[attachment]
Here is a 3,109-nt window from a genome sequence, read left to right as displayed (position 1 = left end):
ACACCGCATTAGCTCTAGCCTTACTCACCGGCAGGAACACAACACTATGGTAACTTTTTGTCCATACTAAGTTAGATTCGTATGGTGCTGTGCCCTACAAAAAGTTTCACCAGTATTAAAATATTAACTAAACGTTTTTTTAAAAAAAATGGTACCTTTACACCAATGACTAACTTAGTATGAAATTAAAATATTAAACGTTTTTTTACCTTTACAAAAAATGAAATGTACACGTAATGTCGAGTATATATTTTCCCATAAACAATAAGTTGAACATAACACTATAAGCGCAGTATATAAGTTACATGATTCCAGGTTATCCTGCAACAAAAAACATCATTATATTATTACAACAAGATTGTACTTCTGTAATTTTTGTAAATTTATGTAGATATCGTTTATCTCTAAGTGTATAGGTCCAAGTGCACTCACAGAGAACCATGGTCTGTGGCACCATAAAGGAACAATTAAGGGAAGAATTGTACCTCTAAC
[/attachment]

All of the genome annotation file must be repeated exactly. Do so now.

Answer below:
Here is a 3,109-nt window from a genome sequence, read left to right as displayed (position 1 = left end):
ACACCGCATTAGCTCTAGCCTTACTCACCGGCAGGAACACAACACTATGGTAACTTTTTGTCCATACTAAGTTAGATTCGTATGGTGCTGTGCCCTACAAAAAGTTTCACCAGTATTAAAATATTAACTAAACGTTTTTTTAAAAAAAATGGTACCTTTACACCAATGACTAACTTAGTATGAAATTAAAATATTAAACGTTTTTTTACCTTTACAAAAAATGAAATGTACACGTAATGTCGAGTATATATTTTCCCATAAACAATAAGTTGAACATAACACTATAAGCGCAGTATATAAGTTACATGATTCCAGGTTATCCTGCAACAAAAAACATCATTATATTATTACAACAAGATTGTACTTCTGTAATTTTTGTAAATTTATGTAGATATCGTTTATCTCTAAGTGTATAGGTCCAAGTGCACTCACAGAGAACCATGGTCTGTGGCACCATAAAGGAACAATTAAGGGAAGAATTGTACCTCTAAC